Monday, 9 February 2009

Open Letter To Dr. Joseph Stiglitz & Challenge To Debate

By Richard C. Cook

Note: Dr. Joseph Stiglitz is a professor at Columbia University, former chairman of President Clinton's Council of Economic Advisors, former chief economist for the World Bank, and a recipient of the Nobel Memorial Prize in Economic Sciences.

Dear Dr. Stiglitz:

I have just finished reading your article published on Alternet.org entitled, "Is the Entire Bailout Strategy Flawed? Let's Rethink This Before It's Too Late."http://www.alternet.org/story/124166/

With all due respect, I believe you have missed the point of what is going on within the U.S. economy, which causes your proposed solutions to be similarly flawed.

The purposes of this letter are to delineate my objections to what you have written, to bring our differences before the public, and to challenge you to a debate when I visit New York City on February 27-March 1, 2009.

You state that, "America's recession is moving into its second year, with the situation only worsening." But you then say, "The hope that President Obama will be able to get us out of the mess is tempered by the reality that throwing hundreds of billions of dollars at the banks has failed to restore them to health, or even to resuscitate the flow of lending."

You thereby imply that the economic crisis is due to problems within the financial sector and that it would be a good thing to "resuscitate the flow of lending" without challenging why that lending became such a huge factor in our economy.

I say: The problem does not lie with the financial sector except that the debt-based monetary system acts as a parasite on the producing economy, resulting in the vast overhang of debt that can never be repaid. "Resuscitating the flow of lending" will do no good, because the collapse of consumer purchasing power due to job outsourcing and income stagnation has made it impossible for people to pay their debts. Most of this debt now needs to be written off and our producing economy restored as our chief source of wealth.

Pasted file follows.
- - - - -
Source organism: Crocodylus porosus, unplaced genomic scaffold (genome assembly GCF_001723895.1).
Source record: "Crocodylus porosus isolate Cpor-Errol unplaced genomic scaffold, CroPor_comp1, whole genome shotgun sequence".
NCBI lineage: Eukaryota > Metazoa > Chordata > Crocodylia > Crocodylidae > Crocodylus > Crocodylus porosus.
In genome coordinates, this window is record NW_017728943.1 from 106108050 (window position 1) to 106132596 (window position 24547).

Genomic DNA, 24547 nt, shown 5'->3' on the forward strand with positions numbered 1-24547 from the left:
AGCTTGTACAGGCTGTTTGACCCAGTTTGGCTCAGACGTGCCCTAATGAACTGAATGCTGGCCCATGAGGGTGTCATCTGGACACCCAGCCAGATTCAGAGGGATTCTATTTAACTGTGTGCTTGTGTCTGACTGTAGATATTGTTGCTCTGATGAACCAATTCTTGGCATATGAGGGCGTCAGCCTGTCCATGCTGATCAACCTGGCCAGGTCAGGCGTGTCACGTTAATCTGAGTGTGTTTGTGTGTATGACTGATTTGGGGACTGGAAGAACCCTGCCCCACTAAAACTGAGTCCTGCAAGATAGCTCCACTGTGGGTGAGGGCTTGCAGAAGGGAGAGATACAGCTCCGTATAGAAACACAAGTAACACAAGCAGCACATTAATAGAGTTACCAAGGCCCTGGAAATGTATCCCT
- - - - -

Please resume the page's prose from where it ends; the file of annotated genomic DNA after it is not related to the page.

You say of the government's bailout actions late last year: "Then there was the hope that if the government stood ready to help the banks with enough money -- and enough was a lot -- confidence would be restored, and with the restoration of confidence, asset prices would increase and lending would be restored."

I say: In making this observation you may be correct, but you fail to challenge the policy whereby asset price inflation, in the absence of real economic growth, has become an ersatz economic driver. Throughout your writings you have ignored the fact that the government and the banking system have deliberately created financial bubbles to shore up the economy, engender profits, and maintain tax revenues. This is what the Federal Reserve under Alan Greenspan did in collusion with the Bush administration to create a recovery when the Dot.com bubble was collapsing in 2000-2001. None of your proposals would revitalize the producing economy or restore consumer income. You seem to be mainly trying to re-inflate the asset-financial bubble in your own way.

You say: "The underlying problem is simple: Even in the heyday of finance, there was a huge gap between private rewards and social returns. The bank managers have taken home huge paychecks, even though, over the past five years, the net profits of many of the banks have (in total) been negative. And the social returns have even been less -- the financial sector is supposed to allocate capital and manage risk, and it did neither well. Our economy is paying the price for these failures -- to the tune of hundreds of billions of dollars."

I say: It is true that bank manager salaries and bonuses are obscene, but the way you characterize "social returns" is shortsighted. You speak of bank profitability falling short even though, since the financial deregulation of the 1980s and 1990s, the banks have become the nation's chief growth industry, with profits as late as 2006 of over $500 billion. Further, the financial sector doesn't really "allocate capital." What it does is skim the cream off the top of the producing economy by financing consumption and facilitating the most irresponsible types of speculation in the real estate, equity, hedge fund, and derivative markets. For example, up to 97 percent of futures contracts comes from bank loans irrespective of whether such lending has any benefit for consumers or producers. The banks allocate capital primarily for their own benefit, which I believe you recognize, but we now need to find alternatives to a monetary system based on bank-created debt, not just try to get it running again while ignoring the disasters that have befallen working men and women and their families.

You say, in regard to the ongoing government actions: "But even were we to do all this -- with uncertain risks to our future national debt -- there is still no assurance of a resumption of lending. For the reality is we are in a recession, and risks are high in a recession. Having been burned once, many bankers are staying away from the fire."